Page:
Red Bay Basque Whaling Station
Newfoundland and Labrador
Date of Inscription: 2013
Every year from the 1540s to the early 1600s, as many as two thousand Basque men and boys left their home in southern France and northern Spain and sailed across the North Atlantic Ocean. Their lucrative destination was some four thousand kilometres away in eastern Canada, along Labrador’s Strait of Belle Isle and Quebec’s Lower North Shore. Backed by ship owners and outfitters, the aim of their voyages was to hunt for North Atlantic and Greenland Right whales, render the blubber into oil on site, package it for transport, and bring it back home for market. Whale oil was a commodity highly prized in Europe as a brighter burning lamp oil and as a serviceable lubricant for leather products and an additive for paints, varnishes, and soap. The story of this industrial-scale whaling activity is thoroughly documented as an early example of economic exploitation of rich North American natural resources by European commercial interests.
Justification of outstanding universal value
The Red Bay Basque Whaling station was designated as a World Heritage site by UNESCO’s World Heritage Committee under the following criteria:
Criterion (iii): Red Bay Basque Whaling Station is an outstanding example of the tradition of whale hunting established by the Basques in the 16th century for the production of oil which was transported for sale in Europe. In terms of the diversity of its archaeological remains, this is the most extensive, best preserved and most comprehensive whaling station of this type.
Criterion (iv): Red Bay Basque Whaling Station constitutes a fully intelligible ensemble of archaeological elements illustrating the establishment of a proto-industrial process of large-scale production of whale oil, during the 16th century.
Archaeological excavations carried out on land and underwater show that during the peak whaling periods of the 1580s upwards of a thousand men were working out of the whaling station at Red Bay, Labrador alone. This port, known to the Basques as Butus or Grand Bay, would have been the largest in the world at that time. The extensively used site contains all of the major elements associated with Basque whaling activity overseas; its traditions and techniques. (It is an industry the Basque would thrive in globally for three centuries). Uncovered remains include a network of more than a dozen shore stations which typically were comprised of rendering ovens, where whale fat was rendered into oil in copper cauldrons over fire pits, cooperages, workshops, temporary dwellings, and wharves. A cemetery and lookout sites are also present. Period artefacts and a massive assemblage of bowhead and right whale bones complete the collections. Also discovered in the Red Bay harbour itself, were the well-preserved remains of a number of vessels that provide an unparalleled illustration of 16th century Iberian shipbuilding technology, including four whaling ships (galleons) and a number of smaller boats used in the whale hunt.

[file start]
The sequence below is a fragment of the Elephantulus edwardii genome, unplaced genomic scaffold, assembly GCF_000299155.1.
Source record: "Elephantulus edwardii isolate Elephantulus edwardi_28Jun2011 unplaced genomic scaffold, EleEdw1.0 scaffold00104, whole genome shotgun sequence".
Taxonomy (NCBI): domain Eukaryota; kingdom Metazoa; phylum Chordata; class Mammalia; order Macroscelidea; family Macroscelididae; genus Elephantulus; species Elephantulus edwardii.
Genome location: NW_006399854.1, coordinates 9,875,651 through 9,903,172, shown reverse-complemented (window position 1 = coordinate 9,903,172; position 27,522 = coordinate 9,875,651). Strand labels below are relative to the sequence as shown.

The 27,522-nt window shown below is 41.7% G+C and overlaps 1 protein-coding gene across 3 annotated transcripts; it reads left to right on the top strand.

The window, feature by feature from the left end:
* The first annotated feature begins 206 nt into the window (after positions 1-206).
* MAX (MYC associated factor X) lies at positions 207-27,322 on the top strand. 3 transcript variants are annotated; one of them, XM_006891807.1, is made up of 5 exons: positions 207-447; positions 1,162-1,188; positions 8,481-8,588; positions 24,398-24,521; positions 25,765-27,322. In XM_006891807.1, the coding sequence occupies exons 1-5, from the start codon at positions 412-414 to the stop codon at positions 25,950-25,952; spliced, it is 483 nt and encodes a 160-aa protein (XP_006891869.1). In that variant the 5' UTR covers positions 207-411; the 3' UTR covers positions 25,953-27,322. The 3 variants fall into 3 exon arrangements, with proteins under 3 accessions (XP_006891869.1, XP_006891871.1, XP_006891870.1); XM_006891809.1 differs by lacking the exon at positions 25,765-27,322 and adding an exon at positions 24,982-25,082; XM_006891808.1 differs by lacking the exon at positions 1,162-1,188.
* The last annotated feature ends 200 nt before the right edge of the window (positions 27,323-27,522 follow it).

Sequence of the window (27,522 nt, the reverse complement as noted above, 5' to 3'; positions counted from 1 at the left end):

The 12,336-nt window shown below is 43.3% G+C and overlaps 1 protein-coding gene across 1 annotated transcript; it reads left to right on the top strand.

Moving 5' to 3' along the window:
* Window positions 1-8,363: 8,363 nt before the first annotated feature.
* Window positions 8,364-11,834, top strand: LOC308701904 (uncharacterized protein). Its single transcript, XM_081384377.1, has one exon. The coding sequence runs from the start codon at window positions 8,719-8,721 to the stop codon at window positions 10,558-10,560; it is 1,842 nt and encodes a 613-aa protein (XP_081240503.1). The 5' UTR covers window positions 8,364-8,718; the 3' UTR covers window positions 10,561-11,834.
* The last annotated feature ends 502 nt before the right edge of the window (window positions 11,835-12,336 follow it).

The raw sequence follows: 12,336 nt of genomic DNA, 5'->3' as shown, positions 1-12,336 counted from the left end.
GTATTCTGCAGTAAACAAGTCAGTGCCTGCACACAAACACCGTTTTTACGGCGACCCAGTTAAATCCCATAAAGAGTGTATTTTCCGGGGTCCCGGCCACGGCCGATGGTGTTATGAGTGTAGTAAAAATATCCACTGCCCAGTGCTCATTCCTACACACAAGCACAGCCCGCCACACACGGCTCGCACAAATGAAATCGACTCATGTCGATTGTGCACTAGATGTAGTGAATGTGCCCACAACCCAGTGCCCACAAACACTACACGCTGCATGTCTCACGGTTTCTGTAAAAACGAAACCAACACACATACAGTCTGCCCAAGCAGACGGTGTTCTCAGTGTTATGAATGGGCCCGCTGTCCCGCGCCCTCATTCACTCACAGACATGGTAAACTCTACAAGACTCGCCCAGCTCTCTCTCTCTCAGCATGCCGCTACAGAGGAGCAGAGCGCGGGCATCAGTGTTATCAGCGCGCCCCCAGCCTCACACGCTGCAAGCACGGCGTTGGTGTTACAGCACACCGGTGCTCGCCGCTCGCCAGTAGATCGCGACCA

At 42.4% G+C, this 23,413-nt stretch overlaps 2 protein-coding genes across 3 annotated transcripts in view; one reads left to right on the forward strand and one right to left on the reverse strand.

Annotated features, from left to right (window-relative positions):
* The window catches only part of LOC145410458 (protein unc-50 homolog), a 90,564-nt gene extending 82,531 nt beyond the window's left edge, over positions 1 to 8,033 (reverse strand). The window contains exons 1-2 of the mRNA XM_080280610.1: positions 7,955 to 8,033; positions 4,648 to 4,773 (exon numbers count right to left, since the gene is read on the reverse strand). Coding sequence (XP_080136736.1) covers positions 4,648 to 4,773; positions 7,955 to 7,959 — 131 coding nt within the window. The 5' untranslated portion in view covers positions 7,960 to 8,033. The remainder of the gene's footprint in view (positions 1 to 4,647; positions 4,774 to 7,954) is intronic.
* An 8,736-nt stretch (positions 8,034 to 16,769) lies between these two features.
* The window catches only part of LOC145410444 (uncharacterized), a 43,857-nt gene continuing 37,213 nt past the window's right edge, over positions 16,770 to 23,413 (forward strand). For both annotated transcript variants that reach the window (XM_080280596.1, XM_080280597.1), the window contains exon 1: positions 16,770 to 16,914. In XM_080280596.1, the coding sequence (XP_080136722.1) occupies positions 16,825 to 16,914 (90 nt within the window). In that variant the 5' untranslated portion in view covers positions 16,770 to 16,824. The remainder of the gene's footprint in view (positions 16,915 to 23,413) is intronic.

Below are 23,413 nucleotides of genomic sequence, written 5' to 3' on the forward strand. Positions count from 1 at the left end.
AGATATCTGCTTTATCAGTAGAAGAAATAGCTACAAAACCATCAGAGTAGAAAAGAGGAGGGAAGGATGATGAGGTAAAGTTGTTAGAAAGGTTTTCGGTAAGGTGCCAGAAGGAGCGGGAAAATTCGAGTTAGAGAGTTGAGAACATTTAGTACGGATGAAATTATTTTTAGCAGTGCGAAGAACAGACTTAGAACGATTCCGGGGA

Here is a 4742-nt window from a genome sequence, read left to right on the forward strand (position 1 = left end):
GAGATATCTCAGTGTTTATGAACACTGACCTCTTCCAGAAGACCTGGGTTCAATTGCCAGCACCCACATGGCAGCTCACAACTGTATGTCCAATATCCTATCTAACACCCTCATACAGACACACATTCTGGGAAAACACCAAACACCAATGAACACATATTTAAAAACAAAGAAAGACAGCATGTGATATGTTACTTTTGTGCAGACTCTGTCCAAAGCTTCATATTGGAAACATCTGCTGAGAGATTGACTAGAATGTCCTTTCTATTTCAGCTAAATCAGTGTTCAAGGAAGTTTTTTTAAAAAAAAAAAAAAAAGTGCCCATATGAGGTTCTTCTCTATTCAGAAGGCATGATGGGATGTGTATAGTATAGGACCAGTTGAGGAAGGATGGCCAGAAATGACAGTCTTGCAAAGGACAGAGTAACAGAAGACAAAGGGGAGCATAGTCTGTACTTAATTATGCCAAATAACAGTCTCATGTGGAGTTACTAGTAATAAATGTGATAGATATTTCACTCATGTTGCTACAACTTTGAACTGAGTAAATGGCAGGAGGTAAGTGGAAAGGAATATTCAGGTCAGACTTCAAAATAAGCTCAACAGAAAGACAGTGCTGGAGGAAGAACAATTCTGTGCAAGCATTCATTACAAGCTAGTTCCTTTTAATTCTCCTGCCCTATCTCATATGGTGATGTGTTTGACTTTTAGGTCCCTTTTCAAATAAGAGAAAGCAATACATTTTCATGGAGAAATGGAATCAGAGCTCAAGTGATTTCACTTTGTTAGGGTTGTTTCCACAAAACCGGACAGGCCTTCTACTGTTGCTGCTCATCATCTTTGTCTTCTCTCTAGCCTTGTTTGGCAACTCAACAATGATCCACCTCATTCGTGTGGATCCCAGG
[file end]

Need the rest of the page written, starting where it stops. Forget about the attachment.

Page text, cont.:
After several decades of prosperity, Basque whaling in Canada began to decline in the final years of the 16th century. Many factors led to this decline, among them, overhunting, discovery of new whaling grounds elsewhere, climatic change, and changing political circumstances. The collective body of knowledge gained from years of terrestrial and underwater research at Red Bay has dramatically changed the understanding of the beginning of large-scale and overseas whaling, as well as the knowledge of the early European history of North America, particularly the role that the Basque played in it.
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